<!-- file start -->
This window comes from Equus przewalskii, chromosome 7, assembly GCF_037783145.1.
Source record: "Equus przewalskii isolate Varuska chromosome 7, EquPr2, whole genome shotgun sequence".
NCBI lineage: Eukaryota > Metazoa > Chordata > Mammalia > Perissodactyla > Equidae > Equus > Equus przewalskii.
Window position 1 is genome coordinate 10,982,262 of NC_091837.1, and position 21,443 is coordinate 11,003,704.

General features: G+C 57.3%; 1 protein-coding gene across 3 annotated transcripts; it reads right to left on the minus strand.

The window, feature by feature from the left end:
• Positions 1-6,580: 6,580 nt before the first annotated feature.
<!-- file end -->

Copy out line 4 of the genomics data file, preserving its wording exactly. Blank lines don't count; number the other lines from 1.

Window position 1 is genome coordinate 10,982,262 of NC_091837.1, and position 21,443 is coordinate 11,003,704.